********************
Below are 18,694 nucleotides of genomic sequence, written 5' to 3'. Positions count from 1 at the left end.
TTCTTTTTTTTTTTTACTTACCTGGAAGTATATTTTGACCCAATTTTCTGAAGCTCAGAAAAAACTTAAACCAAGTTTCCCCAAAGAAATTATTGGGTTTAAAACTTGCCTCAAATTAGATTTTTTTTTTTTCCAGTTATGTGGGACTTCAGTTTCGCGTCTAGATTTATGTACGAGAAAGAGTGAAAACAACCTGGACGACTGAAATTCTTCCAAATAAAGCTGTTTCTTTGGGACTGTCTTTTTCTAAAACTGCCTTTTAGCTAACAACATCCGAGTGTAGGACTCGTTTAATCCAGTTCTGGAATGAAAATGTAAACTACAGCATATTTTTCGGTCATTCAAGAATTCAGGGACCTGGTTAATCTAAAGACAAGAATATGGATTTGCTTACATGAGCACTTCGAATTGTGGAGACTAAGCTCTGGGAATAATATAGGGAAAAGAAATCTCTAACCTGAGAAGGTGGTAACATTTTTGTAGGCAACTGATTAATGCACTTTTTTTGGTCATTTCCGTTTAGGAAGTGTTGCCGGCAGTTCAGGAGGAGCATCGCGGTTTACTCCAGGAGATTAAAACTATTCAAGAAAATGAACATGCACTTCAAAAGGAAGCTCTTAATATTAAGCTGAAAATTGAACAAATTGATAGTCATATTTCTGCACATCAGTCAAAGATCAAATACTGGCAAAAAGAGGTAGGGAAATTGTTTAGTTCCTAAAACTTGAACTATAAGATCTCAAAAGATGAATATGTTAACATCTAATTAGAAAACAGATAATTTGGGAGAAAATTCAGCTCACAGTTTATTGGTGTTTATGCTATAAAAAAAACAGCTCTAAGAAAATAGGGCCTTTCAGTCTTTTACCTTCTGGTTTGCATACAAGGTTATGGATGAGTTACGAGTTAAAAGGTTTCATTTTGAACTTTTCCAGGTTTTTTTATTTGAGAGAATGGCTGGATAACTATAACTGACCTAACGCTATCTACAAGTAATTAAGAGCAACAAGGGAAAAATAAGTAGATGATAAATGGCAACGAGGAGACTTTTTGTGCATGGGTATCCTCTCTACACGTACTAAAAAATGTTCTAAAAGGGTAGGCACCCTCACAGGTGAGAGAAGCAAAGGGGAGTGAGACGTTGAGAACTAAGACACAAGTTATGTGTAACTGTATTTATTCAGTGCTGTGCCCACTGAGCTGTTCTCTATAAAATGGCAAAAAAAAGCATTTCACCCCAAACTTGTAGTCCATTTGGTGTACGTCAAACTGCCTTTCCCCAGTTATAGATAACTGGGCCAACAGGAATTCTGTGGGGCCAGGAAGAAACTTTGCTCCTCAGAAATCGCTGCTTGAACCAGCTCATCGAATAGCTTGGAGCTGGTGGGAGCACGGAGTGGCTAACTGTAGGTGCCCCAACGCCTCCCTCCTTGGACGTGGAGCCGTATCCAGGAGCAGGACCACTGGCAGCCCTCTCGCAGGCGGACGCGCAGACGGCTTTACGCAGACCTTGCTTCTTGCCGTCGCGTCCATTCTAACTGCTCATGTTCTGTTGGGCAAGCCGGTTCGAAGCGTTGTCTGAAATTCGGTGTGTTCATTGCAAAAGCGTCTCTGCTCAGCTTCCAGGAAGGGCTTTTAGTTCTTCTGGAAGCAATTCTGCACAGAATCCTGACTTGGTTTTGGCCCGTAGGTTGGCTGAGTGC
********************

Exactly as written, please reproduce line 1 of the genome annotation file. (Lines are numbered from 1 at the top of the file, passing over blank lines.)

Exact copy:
Below are 18,694 nucleotides of genomic sequence, written 5' to 3'. Positions count from 1 at the left end.